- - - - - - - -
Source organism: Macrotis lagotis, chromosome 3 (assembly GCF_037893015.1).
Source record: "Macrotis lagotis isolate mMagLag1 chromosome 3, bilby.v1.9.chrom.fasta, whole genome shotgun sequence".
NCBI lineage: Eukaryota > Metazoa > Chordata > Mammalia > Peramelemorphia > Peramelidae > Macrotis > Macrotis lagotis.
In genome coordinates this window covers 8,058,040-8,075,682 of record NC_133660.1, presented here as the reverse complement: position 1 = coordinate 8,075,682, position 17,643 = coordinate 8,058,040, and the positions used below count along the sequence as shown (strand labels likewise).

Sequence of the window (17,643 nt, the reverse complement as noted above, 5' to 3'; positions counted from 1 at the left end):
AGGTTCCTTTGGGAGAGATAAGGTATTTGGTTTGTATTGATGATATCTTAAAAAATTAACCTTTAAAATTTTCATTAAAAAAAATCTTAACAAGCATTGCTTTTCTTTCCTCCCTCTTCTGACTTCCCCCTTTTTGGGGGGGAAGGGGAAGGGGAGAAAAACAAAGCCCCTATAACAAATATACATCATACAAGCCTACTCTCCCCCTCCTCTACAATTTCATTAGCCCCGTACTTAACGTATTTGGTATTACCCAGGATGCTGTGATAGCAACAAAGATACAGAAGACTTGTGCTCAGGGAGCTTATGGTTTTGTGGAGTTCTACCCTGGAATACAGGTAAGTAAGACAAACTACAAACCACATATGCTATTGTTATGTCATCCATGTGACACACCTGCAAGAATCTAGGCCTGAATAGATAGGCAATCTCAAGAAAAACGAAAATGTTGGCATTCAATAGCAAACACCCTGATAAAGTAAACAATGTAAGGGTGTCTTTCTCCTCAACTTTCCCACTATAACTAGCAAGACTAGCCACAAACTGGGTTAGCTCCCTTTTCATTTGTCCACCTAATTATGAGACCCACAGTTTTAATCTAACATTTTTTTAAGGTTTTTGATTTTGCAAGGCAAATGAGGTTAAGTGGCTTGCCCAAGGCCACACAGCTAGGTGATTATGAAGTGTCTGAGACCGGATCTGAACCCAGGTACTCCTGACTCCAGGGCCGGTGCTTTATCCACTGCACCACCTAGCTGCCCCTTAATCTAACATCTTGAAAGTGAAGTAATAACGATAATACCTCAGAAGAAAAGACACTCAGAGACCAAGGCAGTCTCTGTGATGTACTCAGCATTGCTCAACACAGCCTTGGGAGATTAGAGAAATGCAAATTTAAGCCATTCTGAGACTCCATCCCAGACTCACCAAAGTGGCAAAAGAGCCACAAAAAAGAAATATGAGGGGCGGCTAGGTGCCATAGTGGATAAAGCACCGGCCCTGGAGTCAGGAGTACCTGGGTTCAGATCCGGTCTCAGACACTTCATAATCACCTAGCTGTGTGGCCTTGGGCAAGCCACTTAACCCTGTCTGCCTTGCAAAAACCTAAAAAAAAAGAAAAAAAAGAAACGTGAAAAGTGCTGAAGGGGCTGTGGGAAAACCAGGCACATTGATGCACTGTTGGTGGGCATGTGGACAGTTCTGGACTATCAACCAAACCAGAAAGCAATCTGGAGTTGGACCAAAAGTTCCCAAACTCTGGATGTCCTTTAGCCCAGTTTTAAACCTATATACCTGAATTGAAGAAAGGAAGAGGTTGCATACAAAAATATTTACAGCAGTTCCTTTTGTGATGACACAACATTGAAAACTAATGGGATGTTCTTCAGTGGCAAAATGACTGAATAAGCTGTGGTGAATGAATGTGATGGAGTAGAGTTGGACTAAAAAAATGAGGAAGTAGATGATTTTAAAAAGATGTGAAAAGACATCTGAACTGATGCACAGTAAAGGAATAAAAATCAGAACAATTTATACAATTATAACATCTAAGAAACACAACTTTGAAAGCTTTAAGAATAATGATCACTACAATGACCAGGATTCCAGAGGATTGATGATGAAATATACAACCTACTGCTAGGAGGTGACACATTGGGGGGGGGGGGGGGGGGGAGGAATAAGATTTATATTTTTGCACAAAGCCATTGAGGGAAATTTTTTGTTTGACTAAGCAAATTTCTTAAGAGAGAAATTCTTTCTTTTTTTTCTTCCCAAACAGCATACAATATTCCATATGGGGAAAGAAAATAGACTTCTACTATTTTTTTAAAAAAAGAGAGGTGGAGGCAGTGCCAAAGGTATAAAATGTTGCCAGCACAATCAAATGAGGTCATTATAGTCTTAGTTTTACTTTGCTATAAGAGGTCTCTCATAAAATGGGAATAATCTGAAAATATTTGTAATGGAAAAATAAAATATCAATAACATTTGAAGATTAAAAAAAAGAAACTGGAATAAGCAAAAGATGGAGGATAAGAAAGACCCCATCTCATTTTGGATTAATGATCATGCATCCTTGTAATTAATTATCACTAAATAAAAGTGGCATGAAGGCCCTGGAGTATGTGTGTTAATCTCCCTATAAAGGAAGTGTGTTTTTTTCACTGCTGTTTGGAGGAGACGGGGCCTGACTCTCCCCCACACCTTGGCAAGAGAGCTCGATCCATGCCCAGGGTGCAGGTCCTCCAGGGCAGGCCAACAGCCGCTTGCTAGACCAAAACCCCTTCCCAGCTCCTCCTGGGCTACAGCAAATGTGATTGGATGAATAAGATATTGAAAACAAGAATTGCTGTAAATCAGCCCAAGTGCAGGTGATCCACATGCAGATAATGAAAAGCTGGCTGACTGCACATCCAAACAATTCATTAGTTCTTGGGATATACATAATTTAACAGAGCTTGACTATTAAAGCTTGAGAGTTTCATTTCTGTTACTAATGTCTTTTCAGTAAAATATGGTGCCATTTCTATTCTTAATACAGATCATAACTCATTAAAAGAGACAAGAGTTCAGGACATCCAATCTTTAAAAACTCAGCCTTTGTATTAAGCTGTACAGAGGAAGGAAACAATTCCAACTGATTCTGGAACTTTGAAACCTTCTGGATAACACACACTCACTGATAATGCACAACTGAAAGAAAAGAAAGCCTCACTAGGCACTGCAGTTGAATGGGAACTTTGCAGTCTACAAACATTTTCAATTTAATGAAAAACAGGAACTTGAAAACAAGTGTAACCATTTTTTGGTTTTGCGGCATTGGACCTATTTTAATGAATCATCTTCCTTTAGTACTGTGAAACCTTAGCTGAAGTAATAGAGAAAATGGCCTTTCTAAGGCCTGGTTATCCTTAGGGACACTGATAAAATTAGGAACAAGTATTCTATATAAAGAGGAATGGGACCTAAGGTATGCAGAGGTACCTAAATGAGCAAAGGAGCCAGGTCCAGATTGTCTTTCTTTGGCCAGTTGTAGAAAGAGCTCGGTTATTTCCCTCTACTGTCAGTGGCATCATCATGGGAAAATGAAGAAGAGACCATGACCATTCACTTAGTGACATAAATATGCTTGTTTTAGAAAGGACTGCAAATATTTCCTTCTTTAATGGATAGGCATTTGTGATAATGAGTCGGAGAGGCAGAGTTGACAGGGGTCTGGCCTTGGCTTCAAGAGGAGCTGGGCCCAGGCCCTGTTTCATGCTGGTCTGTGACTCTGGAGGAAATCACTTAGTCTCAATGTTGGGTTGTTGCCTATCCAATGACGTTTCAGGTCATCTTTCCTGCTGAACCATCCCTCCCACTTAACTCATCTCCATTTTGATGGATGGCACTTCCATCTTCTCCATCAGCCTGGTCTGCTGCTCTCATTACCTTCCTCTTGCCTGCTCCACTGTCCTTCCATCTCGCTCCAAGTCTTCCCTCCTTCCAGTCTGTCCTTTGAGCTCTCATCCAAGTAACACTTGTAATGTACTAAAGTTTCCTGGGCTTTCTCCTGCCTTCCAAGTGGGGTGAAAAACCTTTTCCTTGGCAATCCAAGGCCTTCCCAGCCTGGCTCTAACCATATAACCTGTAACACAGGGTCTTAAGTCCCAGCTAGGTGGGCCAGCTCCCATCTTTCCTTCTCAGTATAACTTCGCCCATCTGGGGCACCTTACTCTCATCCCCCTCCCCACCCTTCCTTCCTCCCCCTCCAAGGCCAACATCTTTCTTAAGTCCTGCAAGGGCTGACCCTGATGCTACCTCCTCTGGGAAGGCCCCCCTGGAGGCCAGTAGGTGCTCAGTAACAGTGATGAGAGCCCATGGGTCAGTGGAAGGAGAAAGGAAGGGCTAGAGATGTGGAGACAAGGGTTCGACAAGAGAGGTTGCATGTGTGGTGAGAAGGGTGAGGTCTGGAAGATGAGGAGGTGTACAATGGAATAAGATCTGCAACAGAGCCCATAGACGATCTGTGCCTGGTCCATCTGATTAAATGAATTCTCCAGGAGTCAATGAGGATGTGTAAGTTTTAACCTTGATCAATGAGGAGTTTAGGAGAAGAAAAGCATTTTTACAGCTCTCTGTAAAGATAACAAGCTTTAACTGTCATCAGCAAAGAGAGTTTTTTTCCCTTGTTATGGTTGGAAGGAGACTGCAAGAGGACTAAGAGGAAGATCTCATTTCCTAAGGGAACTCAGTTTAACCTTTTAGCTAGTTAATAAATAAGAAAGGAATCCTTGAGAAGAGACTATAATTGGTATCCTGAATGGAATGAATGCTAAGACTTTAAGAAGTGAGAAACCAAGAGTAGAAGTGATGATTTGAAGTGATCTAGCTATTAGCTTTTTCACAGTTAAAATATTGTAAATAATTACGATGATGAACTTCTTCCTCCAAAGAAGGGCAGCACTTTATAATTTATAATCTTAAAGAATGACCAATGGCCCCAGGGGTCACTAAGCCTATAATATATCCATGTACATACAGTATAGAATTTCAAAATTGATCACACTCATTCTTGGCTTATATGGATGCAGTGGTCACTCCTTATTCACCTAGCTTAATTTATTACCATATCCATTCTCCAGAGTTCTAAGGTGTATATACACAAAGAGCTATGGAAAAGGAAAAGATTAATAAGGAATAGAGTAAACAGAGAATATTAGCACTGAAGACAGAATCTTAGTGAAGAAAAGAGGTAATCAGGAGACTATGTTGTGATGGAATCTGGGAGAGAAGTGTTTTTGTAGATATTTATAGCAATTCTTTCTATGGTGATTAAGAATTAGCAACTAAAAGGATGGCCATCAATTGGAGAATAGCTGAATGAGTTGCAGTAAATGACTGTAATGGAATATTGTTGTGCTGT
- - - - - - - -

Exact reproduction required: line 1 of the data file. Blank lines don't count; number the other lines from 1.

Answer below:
Source organism: Macrotis lagotis, chromosome 3 (assembly GCF_037893015.1).